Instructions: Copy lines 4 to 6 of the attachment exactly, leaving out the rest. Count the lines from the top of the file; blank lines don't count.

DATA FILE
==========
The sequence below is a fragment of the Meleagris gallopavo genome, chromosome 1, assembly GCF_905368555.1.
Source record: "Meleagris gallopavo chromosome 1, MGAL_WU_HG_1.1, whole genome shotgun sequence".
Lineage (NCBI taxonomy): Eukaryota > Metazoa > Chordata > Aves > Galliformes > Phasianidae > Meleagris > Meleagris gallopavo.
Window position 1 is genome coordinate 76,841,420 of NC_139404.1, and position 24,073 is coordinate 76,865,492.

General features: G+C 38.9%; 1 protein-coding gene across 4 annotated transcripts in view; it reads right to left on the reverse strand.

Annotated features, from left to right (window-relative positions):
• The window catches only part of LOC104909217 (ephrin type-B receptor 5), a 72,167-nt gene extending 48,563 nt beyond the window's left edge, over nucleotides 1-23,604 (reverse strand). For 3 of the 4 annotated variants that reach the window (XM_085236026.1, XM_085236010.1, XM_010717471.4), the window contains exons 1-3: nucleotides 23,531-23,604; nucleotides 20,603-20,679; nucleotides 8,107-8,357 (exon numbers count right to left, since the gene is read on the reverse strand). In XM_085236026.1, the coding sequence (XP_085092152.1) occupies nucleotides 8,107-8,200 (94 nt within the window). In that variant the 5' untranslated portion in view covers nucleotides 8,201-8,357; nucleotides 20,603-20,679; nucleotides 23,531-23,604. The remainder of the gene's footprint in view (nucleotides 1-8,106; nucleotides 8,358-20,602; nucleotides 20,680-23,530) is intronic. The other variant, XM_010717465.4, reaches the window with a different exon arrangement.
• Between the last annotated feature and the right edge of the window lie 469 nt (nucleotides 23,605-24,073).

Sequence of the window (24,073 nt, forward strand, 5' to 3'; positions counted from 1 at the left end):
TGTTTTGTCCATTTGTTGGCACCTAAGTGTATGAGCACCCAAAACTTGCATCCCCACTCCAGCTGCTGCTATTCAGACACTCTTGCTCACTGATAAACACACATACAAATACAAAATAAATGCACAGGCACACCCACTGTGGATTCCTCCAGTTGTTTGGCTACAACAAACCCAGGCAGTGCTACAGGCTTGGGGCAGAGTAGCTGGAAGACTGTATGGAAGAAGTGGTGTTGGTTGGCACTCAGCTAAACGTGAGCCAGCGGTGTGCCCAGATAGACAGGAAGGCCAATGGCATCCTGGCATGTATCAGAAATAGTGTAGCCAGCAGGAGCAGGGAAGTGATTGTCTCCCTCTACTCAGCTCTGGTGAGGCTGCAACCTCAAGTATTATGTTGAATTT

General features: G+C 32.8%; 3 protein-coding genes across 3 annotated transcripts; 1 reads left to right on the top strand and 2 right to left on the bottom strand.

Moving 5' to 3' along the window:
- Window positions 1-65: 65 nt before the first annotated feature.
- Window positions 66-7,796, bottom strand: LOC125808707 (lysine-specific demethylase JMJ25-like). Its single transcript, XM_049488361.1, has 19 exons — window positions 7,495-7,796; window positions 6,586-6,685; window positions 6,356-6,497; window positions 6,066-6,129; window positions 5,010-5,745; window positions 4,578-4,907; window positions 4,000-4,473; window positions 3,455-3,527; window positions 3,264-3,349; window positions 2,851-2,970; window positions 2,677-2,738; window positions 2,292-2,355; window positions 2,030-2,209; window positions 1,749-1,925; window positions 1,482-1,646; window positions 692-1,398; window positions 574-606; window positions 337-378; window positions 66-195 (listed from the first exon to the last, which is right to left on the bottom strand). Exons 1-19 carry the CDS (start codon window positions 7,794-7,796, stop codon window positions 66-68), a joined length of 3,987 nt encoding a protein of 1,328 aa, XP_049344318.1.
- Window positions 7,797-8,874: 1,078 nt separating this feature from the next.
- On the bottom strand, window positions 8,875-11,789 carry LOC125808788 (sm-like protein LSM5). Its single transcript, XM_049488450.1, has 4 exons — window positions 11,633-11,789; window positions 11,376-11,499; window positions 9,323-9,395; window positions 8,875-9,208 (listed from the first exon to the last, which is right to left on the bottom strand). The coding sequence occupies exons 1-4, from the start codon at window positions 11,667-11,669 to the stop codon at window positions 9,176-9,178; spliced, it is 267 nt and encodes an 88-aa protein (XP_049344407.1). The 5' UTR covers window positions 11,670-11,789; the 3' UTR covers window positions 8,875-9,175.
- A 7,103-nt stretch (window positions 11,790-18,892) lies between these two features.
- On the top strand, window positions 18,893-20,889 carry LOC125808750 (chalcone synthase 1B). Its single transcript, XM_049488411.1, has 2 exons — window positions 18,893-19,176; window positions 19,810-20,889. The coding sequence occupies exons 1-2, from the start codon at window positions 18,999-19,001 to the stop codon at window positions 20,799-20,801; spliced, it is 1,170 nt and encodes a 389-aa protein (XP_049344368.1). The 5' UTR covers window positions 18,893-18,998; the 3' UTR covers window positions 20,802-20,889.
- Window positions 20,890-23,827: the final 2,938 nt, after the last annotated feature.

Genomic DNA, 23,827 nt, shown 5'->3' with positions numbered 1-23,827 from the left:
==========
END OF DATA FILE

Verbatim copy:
Window position 1 is genome coordinate 76,841,420 of NC_139404.1, and position 24,073 is coordinate 76,865,492.

General features: G+C 38.9%; 1 protein-coding gene across 4 annotated transcripts in view; it reads right to left on the reverse strand.

Annotated features, from left to right (window-relative positions):